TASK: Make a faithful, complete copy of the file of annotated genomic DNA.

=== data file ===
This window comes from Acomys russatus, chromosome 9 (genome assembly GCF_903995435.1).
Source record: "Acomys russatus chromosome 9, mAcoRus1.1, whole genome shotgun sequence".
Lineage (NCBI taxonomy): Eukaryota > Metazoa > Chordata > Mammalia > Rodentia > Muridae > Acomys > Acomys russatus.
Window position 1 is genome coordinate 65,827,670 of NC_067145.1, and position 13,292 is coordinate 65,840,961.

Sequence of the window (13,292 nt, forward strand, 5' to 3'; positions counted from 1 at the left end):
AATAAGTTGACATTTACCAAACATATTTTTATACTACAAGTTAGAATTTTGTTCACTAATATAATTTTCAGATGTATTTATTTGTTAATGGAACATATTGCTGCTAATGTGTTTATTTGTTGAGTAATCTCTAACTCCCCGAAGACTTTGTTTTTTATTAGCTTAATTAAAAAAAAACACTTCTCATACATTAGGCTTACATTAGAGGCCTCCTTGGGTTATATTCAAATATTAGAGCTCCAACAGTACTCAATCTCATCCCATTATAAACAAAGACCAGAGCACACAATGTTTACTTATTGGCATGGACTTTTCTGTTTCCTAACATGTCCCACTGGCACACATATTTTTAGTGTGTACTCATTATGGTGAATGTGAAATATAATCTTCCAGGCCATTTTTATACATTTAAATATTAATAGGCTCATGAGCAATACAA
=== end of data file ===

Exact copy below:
This window comes from Acomys russatus, chromosome 9 (genome assembly GCF_903995435.1).
Source record: "Acomys russatus chromosome 9, mAcoRus1.1, whole genome shotgun sequence".
Lineage (NCBI taxonomy): Eukaryota > Metazoa > Chordata > Mammalia > Rodentia > Muridae > Acomys > Acomys russatus.
Window position 1 is genome coordinate 65,827,670 of NC_067145.1, and position 13,292 is coordinate 65,840,961.

Sequence of the window (13,292 nt, forward strand, 5' to 3'; positions counted from 1 at the left end):
AATAAGTTGACATTTACCAAACATATTTTTATACTACAAGTTAGAATTTTGTTCACTAATATAATTTTCAGATGTATTTATTTGTTAATGGAACATATTGCTGCTAATGTGTTTATTTGTTGAGTAATCTCTAACTCCCCGAAGACTTTGTTTTTTATTAGCTTAATTAAAAAAAAACACTTCTCATACATTAGGCTTACATTAGAGGCCTCCTTGGGTTATATTCAAATATTAGAGCTCCAACAGTACTCAATCTCATCCCATTATAAACAAAGACCAGAGCACACAATGTTTACTTATTGGCATGGACTTTTCTGTTTCCTAACATGTCCCACTGGCACACATATTTTTAGTGTGTACTCATTATGGTGAATGTGAAATATAATCTTCCAGGCCATTTTTATACATTTAAATATTAATAGGCTCATGAGCAATACAA